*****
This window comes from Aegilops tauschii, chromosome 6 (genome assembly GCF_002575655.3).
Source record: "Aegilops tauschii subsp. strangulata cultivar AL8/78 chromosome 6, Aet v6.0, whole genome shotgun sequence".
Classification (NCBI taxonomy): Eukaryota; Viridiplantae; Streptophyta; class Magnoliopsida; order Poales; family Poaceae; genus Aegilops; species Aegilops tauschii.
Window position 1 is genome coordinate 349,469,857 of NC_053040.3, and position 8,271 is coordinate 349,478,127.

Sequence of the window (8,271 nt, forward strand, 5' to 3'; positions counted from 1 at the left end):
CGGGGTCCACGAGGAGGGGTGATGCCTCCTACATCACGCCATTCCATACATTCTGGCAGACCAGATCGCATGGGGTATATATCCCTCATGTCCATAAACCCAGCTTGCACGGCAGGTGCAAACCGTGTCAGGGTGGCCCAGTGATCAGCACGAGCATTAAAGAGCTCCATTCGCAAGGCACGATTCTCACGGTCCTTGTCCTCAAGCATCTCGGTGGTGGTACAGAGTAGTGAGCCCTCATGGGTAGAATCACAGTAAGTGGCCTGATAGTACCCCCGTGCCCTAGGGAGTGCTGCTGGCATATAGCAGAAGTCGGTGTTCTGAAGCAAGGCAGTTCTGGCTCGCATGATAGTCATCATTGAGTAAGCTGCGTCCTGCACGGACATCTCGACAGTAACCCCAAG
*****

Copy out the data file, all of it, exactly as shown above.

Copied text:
This window comes from Aegilops tauschii, chromosome 6 (genome assembly GCF_002575655.3).
Source record: "Aegilops tauschii subsp. strangulata cultivar AL8/78 chromosome 6, Aet v6.0, whole genome shotgun sequence".
Classification (NCBI taxonomy): Eukaryota; Viridiplantae; Streptophyta; class Magnoliopsida; order Poales; family Poaceae; genus Aegilops; species Aegilops tauschii.
Window position 1 is genome coordinate 349,469,857 of NC_053040.3, and position 8,271 is coordinate 349,478,127.

Sequence of the window (8,271 nt, forward strand, 5' to 3'; positions counted from 1 at the left end):
CGGGGTCCACGAGGAGGGGTGATGCCTCCTACATCACGCCATTCCATACATTCTGGCAGACCAGATCGCATGGGGTATATATCCCTCATGTCCATAAACCCAGCTTGCACGGCAGGTGCAAACCGTGTCAGGGTGGCCCAGTGATCAGCACGAGCATTAAAGAGCTCCATTCGCAAGGCACGATTCTCACGGTCCTTGTCCTCAAGCATCTCGGTGGTGGTACAGAGTAGTGAGCCCTCATGGGTAGAATCACAGTAAGTGGCCTGATAGTACCCCCGTGCCCTAGGGAGTGCTGCTGGCATATAGCAGAAGTCGGTGTTCTGAAGCAAGGCAGTTCTGGCTCGCATGATAGTCATCATTGAGTAAGCTGCGTCCTGCACGGACATCTCGACAGTAACCCCAAG